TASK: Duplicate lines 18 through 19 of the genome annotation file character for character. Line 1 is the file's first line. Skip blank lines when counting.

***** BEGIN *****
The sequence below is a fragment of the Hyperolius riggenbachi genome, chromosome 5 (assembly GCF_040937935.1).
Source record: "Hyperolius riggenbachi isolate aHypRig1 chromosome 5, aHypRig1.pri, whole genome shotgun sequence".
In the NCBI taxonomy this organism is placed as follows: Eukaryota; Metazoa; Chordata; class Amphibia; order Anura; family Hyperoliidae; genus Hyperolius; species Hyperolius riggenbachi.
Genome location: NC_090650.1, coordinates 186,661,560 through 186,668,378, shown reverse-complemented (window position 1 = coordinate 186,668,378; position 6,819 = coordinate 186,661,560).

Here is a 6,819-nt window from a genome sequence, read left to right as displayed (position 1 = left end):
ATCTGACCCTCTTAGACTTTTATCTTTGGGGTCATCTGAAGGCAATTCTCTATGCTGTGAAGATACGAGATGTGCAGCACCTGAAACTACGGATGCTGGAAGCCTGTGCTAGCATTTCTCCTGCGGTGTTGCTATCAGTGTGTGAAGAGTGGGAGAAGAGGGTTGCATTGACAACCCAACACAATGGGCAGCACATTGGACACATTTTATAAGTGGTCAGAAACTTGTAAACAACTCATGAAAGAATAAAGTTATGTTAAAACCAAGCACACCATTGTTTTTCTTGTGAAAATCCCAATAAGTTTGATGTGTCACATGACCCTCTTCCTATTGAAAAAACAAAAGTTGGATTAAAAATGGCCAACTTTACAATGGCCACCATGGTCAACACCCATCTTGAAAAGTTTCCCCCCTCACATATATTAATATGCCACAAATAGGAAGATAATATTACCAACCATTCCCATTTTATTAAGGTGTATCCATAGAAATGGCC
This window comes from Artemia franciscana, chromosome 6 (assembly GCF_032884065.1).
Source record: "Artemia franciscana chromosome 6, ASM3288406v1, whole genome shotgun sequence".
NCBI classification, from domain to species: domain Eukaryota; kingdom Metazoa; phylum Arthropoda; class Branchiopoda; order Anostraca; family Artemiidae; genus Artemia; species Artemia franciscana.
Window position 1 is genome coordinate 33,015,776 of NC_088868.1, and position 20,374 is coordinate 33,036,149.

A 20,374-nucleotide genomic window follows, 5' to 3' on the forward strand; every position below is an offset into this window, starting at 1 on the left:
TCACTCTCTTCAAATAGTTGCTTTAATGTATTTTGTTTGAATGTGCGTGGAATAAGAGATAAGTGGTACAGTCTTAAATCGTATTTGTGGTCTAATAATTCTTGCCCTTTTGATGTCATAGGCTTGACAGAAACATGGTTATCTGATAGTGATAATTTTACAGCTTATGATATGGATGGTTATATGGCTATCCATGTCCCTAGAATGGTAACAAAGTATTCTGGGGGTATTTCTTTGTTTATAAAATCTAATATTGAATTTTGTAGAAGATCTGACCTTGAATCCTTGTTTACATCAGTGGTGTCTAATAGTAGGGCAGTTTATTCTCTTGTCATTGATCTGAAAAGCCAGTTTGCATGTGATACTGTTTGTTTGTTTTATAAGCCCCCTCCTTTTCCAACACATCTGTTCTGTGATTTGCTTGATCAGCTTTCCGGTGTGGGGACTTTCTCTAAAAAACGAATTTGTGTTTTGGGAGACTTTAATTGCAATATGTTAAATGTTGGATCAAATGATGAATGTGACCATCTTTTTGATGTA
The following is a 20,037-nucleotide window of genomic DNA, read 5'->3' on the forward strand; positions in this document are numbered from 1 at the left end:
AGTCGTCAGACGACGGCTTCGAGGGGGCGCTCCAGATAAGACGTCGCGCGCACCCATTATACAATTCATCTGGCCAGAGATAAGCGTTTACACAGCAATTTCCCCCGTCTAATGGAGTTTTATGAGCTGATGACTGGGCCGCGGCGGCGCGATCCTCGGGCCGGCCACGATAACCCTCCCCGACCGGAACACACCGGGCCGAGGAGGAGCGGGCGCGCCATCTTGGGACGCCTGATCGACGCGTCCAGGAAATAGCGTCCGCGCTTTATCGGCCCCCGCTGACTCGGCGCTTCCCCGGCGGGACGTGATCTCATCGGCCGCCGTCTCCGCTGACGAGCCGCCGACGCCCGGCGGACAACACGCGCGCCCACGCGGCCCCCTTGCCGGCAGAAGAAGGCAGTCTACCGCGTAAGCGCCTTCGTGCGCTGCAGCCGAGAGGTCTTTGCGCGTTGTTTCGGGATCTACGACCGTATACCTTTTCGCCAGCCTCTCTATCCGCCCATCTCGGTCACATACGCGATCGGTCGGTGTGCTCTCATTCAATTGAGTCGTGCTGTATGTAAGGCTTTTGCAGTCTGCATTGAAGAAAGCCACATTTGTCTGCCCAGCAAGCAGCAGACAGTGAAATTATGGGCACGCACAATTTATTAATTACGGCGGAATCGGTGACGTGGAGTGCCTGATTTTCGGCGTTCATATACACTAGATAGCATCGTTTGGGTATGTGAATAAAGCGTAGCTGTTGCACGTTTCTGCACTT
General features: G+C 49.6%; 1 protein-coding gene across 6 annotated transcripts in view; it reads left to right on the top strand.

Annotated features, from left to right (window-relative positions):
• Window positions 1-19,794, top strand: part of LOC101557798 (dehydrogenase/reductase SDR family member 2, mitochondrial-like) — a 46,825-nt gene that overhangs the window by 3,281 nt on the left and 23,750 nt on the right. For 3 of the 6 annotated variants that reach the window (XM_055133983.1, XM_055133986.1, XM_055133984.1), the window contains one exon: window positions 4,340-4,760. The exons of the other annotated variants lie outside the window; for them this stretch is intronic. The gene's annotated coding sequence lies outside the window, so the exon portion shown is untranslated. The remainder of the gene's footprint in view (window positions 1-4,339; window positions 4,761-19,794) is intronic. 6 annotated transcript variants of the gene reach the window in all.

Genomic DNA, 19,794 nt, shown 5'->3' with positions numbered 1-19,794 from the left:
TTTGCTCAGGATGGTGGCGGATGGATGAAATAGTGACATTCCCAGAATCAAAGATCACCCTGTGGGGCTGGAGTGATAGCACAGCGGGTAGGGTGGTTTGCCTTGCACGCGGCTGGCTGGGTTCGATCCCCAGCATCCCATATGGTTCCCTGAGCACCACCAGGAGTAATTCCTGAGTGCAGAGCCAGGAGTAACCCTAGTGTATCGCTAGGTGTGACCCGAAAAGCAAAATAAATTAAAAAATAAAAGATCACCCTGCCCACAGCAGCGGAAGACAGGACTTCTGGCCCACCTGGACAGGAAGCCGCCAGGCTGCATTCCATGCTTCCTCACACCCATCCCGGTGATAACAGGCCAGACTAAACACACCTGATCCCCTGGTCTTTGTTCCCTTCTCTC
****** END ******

Genomic DNA, 19,794 nt, shown 5'->3' with positions numbered 1-19,794 from the left:
TTTGCTCAGGATGGTGGCGGATGGATGAAATAGTGACATTCCCAGAATCAAAGATCACCCTGTGGGGCTGGAGTGATAGCACAGCGGGTAGGGTGGTTTGCCTTGCACGCGGCTGGCTGGGTTCGATCCCCAGCATCCCATATGGTTCCCTGAGCACCACCAGGAGTAATTCCTGAGTGCAGAGCCAGGAGTAACCCTAGTGTATCGCTAGGTGTGACCCGAAAAGCAAAATAAATTAAAAAATAAAAGATCACCCTGCCCACAGCAGCGGAAGACAGGACTTCTGGCCCACCTGGACAGGAAGCCGCCAGGCTGCATTCCATGCTTCCTCACACCCATCCCGGTGATAACAGGCCAGACTAAACACACCTGATCCCCTGGTCTTTGTTCCCTTCTCTC